February 23, 2018 / 8:28 AM / 8 months ago

RBS Chief Executive Ross McEwan's pay falls 6 percent to 3.5 million pounds

LONDON (Reuters) - Royal Bank of Scotland (RBS.L) cut Chief Executive Ross McEwan’s pay package by 6 percent to 3.5 million pounds ($4.88 million) in 2017, when the bank reported its first profit in a decade but still overshadowed by its treatment of small businesses.

FILE PHOTO: Royal Bank of Scotland chief executive Ross McEwan speaks during an interview with Reuters at Canary Wharf in London, Britain July 7, 2015. REUTERS/Neil Hall/File Photo

McEwan, appointed in 2013 and tasked with overhauling a bank loaded with toxic assets, has seen his pay grow from 378,000 pounds since then. In 2016, he was paid 3.7 million pounds.

The decline in his 2017 payout was due to a fall in long-term incentive awards calculated on the executive’s performance, with his fixed pay and other benefits unchanged.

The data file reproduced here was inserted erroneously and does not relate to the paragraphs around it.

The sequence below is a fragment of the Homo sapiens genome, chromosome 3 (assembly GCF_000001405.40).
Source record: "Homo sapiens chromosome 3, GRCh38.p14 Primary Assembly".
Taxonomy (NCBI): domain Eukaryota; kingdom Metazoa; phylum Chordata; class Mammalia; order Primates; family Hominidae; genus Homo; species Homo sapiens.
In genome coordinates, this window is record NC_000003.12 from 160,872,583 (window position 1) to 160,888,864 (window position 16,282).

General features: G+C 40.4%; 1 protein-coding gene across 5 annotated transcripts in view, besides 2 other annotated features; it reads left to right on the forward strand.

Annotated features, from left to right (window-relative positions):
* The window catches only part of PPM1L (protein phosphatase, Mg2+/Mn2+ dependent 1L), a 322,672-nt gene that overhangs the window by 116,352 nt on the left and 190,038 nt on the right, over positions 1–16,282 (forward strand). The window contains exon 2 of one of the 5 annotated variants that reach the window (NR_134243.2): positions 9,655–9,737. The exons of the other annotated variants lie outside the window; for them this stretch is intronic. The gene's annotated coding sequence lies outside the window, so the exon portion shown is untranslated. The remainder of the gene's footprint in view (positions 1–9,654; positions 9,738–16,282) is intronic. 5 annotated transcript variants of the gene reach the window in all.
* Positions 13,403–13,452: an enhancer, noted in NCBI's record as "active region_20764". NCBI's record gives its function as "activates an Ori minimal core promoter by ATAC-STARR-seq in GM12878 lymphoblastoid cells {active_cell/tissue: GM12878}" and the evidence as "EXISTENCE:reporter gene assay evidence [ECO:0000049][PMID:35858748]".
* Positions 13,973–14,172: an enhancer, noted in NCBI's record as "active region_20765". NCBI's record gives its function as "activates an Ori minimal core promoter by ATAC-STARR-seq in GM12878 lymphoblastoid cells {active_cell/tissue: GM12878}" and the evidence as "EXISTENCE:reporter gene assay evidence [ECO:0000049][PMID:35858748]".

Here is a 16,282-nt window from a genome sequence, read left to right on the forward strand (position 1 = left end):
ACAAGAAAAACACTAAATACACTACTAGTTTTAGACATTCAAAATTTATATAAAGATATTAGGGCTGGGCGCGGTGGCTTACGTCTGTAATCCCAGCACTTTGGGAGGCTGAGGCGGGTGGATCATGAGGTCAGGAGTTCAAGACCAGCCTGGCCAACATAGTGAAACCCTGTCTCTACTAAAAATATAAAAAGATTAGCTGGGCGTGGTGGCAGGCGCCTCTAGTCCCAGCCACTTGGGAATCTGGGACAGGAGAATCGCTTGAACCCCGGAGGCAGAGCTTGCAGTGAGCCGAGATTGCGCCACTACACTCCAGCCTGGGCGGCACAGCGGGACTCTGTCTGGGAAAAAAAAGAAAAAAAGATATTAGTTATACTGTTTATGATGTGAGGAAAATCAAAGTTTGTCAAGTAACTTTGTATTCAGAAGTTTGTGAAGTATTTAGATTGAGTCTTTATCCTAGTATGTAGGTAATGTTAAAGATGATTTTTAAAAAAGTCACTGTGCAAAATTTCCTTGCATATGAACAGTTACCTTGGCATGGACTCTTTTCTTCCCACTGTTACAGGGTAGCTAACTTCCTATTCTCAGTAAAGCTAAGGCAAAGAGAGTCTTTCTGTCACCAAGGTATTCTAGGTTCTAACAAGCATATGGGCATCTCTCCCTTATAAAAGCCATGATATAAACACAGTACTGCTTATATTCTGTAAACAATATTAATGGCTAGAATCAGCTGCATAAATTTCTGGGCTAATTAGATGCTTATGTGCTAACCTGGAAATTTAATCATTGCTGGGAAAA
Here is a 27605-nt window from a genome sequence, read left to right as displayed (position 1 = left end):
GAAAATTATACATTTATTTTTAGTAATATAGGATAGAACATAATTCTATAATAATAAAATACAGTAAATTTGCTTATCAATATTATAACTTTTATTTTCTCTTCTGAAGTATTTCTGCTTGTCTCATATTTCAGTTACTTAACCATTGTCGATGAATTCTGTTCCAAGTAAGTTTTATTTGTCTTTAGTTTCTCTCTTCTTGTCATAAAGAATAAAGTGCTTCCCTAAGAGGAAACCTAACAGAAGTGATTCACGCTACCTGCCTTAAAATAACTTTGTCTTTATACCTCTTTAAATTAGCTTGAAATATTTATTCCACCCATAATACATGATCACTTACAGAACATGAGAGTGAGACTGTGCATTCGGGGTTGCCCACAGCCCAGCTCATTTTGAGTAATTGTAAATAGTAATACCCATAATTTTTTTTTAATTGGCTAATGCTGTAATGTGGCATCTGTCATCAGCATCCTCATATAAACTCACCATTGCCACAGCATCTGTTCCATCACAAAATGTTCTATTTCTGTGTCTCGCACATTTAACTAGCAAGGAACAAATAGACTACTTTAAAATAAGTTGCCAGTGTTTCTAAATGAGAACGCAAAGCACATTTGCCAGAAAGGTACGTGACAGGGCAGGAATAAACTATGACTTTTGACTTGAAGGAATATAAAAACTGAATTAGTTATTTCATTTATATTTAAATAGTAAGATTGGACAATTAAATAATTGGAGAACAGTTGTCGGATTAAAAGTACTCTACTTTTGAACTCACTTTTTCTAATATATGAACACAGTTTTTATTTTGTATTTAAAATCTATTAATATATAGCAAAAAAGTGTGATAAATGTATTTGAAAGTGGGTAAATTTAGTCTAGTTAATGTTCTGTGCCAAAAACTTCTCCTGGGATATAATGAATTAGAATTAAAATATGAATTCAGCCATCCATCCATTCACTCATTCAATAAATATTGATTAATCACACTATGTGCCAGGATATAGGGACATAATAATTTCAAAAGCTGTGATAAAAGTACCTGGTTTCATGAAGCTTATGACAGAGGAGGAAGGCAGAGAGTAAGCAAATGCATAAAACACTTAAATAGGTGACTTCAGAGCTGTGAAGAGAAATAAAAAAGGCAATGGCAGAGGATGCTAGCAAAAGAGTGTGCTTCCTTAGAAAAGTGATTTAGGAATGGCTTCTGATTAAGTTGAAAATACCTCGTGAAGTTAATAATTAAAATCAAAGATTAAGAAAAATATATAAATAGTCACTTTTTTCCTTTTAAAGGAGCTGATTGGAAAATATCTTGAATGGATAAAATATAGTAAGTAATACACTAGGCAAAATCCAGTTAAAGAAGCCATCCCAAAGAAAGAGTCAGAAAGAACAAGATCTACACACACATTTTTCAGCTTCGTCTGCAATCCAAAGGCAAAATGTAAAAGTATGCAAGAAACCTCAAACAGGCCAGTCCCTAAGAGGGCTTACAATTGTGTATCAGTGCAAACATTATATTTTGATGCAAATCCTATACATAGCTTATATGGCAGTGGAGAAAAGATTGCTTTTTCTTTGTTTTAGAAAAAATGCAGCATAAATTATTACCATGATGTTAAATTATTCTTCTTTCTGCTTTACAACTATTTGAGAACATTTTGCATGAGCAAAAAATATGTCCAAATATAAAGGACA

The Chair of RBS’s pay committee Robert Gillespie said the payout reflected that the bank performed well on financial measures but missed targets to improve customers’ trust.

McEwan has waived his annual bonus since joining the bank, still 71 percent owned by the taxpayer after its 45.5 billion pound bailout in 2008.

The bank said its group bonus pool for 2017 was 342 million pounds, compared with 343 million the year before.

Bankers pay has become a point of contention in Britain, particularly for banks receiving government bailouts that the public blame on reckless lending and poor corporate governance.

Another issue still hanging over the bank is a multi-billion dollar case with the U.S. Department of Justice over RBS’s sales of toxic mortgage-backed securities.

The case is an example of historic misconduct that New Zealand-born McEwan has struggled resolve. Another is a saga over the bank’s Global Restructuring Group, a turnaround division accused of cashing in on troubled clients.

But RBS has rid itself of some of past problems, including closing a “bad bank” it set up to sell more than $2 trillion in unwanted assets.

Reporting by Emma Rumney, additional reporting by Lawrence White, editing by Sinead Cruise

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